Finally, a reply is in order regarding perhaps the most striking finding of Kühnel et al's study, namely, that “on evenings on which employees indicated to have more self-regulatory resources at their disposal…employees showed more bedtime procrastination.” To begin with, it should be noted that a recent study suggests the opposite (negative) correlation (Kamphorst et al., 2018). The point we wish to emphasize here, however, especially in light of ongoing disputes about resource-based approaches to self-regulation (e.g., Inzlicht and Berkman, 2015), is that the self-regulation perspective on bedtime procrastination need not rely on an explanation in terms of the momentary self-regulation resources on which Kühnel et al. focus. Even if bedtime procrastination were poorly explained by resource-based approaches, self-regulation, understood as a trait, could still play a central role in bedtime procrastination. Rather than relying on willpower to turn their intentions into actions, successful self-regulators are known to make use of adaptive effortless strategies (e.g., habits) that are not affected by variable mindsets or states (Gillebaart and de Ridder, 2015). For example, it is plausible that better self-regulators have better sleep hygiene habits (e.g., dimming the lights in the evening) that make it easier for them to go to bed on time, regardless of their temporary resources. Our hypothesis, which would need to be tested experimentally, is that supporting such self-control strategies in people with late chronotypes can reduce bedtime procrastination.
In sum, we believe that reducing bedtime procrastination to a predominantly biological issue does not do justice to its complexity and, more importantly, precludes the development of interventions for which the self-regulation perspective can provide innovative and practical starting points. That is, while Kühnel et al. have made an important contribution by identifying late chronotypes as a risk factor to bedtime procrastination, we firmly oppose reducing the complex phenomenon of bedtime procrastination to a biological issue. Doing so would preclude the identification of behavioral patterns contributing to going to bed late as well as the development of interventions seeking to alter these behavioral patterns. Thus, we particularly advocate research integrating findings from biological, psychological, and social perspectives to advance our knowledge on the topic of bedtime procrastination, as it is undisputed that getting insufficient sleep by going to bed late can have negative consequences.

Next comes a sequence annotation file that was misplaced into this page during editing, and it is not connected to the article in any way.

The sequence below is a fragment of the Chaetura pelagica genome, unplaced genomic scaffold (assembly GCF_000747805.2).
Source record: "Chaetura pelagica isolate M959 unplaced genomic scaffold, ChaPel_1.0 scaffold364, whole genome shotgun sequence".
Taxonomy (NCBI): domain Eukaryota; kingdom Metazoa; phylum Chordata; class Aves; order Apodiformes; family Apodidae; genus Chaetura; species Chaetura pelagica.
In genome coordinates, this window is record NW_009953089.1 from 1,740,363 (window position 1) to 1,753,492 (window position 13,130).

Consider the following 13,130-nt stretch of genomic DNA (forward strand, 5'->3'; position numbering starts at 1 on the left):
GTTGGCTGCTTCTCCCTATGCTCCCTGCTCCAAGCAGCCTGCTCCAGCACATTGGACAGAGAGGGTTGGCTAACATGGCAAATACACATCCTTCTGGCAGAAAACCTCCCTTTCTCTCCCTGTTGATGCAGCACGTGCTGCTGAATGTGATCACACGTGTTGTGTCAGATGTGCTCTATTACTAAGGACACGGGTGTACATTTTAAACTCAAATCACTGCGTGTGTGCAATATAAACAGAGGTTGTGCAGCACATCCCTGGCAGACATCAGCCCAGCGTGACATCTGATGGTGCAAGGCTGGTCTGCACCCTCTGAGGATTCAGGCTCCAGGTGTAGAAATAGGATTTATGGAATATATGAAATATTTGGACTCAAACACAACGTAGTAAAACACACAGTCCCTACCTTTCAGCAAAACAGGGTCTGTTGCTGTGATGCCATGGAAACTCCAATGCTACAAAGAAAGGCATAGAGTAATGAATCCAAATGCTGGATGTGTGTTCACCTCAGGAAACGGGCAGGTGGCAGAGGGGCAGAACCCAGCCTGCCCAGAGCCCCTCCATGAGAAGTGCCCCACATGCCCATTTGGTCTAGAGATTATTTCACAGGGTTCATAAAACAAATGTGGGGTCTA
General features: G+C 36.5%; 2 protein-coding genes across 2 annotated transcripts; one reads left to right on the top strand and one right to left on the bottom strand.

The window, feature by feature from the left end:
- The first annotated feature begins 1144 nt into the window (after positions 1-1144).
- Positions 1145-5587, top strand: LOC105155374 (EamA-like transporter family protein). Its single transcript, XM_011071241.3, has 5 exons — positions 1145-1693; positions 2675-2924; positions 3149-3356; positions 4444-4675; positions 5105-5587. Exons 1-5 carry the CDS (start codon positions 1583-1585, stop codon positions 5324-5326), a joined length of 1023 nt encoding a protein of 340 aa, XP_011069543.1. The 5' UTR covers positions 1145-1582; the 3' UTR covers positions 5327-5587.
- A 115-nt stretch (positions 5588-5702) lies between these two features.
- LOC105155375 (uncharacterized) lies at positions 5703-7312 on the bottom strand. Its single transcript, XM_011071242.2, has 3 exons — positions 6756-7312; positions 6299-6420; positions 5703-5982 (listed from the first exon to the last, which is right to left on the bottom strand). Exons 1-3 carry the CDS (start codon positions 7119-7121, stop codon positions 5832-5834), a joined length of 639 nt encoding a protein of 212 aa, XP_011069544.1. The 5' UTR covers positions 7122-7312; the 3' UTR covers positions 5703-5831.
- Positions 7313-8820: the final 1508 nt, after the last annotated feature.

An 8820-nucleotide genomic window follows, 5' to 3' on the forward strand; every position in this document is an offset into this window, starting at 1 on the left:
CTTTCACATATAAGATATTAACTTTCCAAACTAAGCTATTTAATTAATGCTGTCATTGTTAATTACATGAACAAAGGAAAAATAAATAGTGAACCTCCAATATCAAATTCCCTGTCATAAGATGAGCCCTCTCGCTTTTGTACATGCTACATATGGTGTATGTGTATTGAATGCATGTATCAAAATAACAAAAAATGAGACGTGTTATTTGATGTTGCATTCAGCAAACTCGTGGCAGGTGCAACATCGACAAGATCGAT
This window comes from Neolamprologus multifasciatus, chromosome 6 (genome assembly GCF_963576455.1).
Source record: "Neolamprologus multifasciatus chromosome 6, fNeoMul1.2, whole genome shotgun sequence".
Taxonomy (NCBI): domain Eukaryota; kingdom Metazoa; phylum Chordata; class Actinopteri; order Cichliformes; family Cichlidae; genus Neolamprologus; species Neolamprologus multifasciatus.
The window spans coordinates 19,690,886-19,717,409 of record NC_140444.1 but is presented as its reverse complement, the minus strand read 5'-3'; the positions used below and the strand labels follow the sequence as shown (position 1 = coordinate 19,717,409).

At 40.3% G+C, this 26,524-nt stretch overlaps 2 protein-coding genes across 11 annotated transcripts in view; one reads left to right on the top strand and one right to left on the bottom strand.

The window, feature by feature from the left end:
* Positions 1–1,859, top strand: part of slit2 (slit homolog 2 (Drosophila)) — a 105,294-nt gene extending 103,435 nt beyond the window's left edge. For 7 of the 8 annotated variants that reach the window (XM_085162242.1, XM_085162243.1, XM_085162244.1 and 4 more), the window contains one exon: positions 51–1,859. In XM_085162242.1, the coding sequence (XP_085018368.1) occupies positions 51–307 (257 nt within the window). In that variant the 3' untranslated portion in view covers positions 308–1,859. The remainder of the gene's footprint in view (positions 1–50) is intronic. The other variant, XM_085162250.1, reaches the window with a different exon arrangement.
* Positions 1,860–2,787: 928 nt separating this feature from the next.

FK drafted an initial version of this commentary, MA, CE, JA, and DdR provided substantial comments and suggestions for improvement.
Conflict of Interest Statement
The authors declare that the research was conducted in the absence of any commercial or financial relationships that could be construed as a potential conflict of interest.
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Kühnel, J., Syrek, C. J., and Dreher, A. (2018). Why Don't You Go to Bed on Time? A Daily Diary Study on the Relationships between Chronotype, Self-Control Resources and the Phenomenon of Bedtime Procrastination. Front. Psychol. 9:77. doi: 10.3389/fpsyg.2018.00077
Keywords: bedtime procrastination, self-regulation, sleep, health behavior, commentary
Citation: Kroese FM, Adriaanse MA, Evers C, Anderson J and de Ridder D (2018) Commentary: Why Don't You Go to Bed on Time? A Daily Diary Study on the Relationships Between Chronotype, Self-Control Resources and the Phenomenon of Bedtime Procrastination. Front. Psychol. 9:915. doi: 10.3389/fpsyg.2018.00915
Received: 06 April 2018; Accepted: 18 May 2018;
Published: 11 June 2018.
Edited by:Julia Vogt, University of Reading, United Kingdom
Reviewed by:Marie Hennecke, Universität Zürich, Switzerland
Copyright © 2018 Kroese, Adriaanse, Evers, Anderson and de Ridder. This is an open-access article distributed under the terms of the Creative Commons Attribution License (CC BY). The use, distribution or reproduction in other forums is permitted, provided the original author(s) and the copyright owner are credited and that the original publication in this journal is cited, in accordance with accepted academic practice. No use, distribution or reproduction is permitted which does not comply with these terms.
*Correspondence: Floor M. Kroese, firstname.lastname@example.org